A displaytype is implemented as an htmlpage node (see writeup display page for an example). By convention, these are named "nodetype displaytype page". They have a pagetype field, which is the node_id of the nodetype they're used to display. They also have a displaytype field, which is an arbitrary string. If you try to display a writeup node with displaytype=edit, the system will look for an htmlpage with a pagetype of "writeup" and a displaytype of "edit". It happens that there is one, so you're set. If there isn't one -- displaytype=arglebargle, for example (try it!) -- the system will spit in your eye.
htmlpages also have a parent container field, which is the node_id of a node of type container. The system starts with the displaytype htmlpage and works outward to the parent container, then the parent container of the parent container, etc., until it hits a dead end: Each "page" generates a string which is inserted into the next one out (containers should have the string "CONTAINED_STUFF" in them somewhere: "CONTAINED_STUFF" is replaced with the stuff to be contained). If the parent container is e2container, you'll get an ordinary E2 page, with nodelets and so on. rawdata raw page (for rawdata nodes, when displaytype=raw) is an example of an htmlpage with no parent container.
If you just stick with e2container, you won't have to worry about all the nesting CONTAINED_STUFF stuff.
An htmlpage can also belong to a theme. If there are two writeup display pages for your chosen displaytype, one belonging to no theme and one belonging to the theme you're using, the system will use the one belonging to your theme.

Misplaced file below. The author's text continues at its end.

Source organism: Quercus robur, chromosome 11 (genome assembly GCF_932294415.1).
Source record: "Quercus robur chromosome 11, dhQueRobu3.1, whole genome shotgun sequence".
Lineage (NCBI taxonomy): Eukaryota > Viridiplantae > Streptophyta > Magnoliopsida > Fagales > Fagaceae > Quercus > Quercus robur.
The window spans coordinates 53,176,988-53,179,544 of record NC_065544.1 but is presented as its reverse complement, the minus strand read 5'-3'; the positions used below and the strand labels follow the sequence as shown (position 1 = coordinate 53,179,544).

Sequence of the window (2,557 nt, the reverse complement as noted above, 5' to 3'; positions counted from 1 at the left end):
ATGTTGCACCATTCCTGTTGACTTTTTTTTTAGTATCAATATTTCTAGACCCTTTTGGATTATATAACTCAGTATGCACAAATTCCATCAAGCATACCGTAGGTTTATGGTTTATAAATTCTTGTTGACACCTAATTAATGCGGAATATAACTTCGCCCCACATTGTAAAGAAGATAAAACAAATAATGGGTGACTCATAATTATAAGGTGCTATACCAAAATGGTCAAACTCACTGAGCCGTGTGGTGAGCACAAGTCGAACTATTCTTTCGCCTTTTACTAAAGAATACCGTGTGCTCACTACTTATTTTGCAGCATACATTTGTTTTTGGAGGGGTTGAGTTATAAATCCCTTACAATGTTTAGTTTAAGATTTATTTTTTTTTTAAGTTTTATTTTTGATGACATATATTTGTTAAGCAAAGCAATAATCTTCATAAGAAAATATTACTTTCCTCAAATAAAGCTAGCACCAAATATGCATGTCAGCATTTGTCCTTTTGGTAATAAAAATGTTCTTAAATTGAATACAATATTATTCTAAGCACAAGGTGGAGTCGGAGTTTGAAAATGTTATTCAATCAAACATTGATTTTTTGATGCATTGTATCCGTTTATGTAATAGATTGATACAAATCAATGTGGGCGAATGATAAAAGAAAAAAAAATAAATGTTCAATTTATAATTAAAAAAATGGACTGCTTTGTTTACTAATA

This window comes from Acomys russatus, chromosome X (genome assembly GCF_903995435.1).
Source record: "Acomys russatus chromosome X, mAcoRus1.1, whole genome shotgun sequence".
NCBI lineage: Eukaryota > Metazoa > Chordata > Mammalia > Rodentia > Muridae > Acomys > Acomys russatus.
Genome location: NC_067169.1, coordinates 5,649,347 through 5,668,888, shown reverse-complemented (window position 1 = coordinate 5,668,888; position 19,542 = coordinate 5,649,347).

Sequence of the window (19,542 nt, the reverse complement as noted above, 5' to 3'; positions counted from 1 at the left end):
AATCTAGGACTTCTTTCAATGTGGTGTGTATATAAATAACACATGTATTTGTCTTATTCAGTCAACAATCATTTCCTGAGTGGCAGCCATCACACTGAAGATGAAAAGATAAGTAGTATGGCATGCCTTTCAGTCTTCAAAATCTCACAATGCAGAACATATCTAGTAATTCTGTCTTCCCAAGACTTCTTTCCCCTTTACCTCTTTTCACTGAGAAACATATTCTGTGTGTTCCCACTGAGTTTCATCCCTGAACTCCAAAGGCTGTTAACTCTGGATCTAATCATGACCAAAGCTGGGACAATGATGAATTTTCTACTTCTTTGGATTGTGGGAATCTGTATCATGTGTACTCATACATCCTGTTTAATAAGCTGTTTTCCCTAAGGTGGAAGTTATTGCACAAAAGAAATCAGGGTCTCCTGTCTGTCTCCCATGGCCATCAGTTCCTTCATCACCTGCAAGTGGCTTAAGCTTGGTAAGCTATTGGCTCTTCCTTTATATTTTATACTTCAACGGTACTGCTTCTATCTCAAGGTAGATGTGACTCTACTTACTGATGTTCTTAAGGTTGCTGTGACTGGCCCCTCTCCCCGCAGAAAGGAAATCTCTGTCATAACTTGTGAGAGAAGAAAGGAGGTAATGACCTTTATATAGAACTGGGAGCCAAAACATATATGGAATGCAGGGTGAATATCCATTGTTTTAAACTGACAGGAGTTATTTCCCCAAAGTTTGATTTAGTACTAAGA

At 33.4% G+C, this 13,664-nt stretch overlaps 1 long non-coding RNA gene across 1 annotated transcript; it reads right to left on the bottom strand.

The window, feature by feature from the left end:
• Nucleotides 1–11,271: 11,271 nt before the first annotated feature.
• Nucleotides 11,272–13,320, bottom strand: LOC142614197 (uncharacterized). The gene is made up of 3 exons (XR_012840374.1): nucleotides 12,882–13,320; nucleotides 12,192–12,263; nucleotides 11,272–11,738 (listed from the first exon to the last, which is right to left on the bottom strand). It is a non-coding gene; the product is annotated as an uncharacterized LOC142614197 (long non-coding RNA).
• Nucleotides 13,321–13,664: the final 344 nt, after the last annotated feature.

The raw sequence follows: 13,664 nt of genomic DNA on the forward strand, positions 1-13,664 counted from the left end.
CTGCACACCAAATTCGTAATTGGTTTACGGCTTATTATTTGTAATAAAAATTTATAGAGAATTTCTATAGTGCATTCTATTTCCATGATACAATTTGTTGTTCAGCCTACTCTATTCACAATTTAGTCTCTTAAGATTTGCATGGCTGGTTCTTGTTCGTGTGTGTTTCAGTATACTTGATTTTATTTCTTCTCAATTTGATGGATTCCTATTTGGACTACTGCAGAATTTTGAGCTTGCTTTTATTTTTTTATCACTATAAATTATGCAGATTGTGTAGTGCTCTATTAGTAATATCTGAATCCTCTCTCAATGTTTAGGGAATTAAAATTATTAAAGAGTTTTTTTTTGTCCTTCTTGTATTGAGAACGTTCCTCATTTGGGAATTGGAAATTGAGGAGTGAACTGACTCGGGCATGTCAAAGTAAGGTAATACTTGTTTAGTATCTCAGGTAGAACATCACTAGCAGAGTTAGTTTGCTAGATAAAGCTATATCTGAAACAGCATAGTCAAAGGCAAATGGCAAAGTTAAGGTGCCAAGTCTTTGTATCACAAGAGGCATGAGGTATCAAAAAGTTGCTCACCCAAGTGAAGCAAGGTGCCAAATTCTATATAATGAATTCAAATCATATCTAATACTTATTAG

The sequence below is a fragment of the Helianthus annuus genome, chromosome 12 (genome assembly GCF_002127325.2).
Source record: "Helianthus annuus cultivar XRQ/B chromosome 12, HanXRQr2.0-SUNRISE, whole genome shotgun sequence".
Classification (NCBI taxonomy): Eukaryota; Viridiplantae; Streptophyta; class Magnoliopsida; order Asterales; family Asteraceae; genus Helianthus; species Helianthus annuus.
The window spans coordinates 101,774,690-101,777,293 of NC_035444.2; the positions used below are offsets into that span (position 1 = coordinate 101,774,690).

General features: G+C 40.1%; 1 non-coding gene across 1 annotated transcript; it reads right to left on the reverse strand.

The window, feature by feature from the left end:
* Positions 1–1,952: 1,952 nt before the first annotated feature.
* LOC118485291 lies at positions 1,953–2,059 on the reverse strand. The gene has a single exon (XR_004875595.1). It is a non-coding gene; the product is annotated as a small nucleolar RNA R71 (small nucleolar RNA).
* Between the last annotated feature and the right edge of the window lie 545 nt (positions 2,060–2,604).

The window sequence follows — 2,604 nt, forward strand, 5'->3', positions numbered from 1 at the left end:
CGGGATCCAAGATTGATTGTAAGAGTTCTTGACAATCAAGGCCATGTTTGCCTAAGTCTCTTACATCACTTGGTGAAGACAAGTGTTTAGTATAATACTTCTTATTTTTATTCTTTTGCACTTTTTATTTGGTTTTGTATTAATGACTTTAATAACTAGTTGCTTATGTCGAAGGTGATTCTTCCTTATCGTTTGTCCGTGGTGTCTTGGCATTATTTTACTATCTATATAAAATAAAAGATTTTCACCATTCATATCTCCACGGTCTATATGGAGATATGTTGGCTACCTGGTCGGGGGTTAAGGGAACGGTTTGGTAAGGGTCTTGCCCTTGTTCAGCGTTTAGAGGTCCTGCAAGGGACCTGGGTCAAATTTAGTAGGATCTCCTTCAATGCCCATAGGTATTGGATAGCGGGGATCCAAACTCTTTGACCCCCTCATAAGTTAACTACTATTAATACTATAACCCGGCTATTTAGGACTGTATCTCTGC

This is one of the places where a nodetype can implement its own special permissioning scheme (Active Maintenances is the other): You can put any arbitrary code you like in one of these, so your code could just refuse to display anything for users who have too many vowels in their names.
These are inherited along with everything else, but note that the nodetype itself doesn't "know" about them. They associate themselves with it, not vice versa. When you display a nodetype, the nodetype display page digs up all the relevant pages and lists them.
- Active Maintenances
This is a list of nodes of type maintenance. A maintenance node contains perl code which is executed in response to the creation, deletion, or updating of a node of a given type. Like the displaytype thing, maintenance nodes associate themselves with a given nodetype, and they also specify which of the three events they apply to. Unlike displaytypes, you only get those three events.
Maintenances are like constructors and destructors, mainly: For example, when you delete an e2node, the system should delete all of the writups belonging that that node. This is done in e2node maintenance delete.
There are other topics of interest: If your nodetype inherits from the nodegroup type, you get a nodegroup. The writeups belonging to an e2node are a nodegroup, as are the replies to a debatecomment node. I have no clue how this is implemented. See e2node maintenance delete for a clear and simple example of how to iterate through the items in a nodegroup. writeup maintainance create has code for adding a node to somebody's nodegroup.
When trying to decipher this stuff, your best friend is List Nodes of Type. Use it, every day.
Comments and questions are more than welcome: They're eagerly solicited. I just barfed up everything I could remember about the topic and shoehorned it into an arbitrary outline. Inevitably, there will be errors, omissions, and bits that don't make much sense.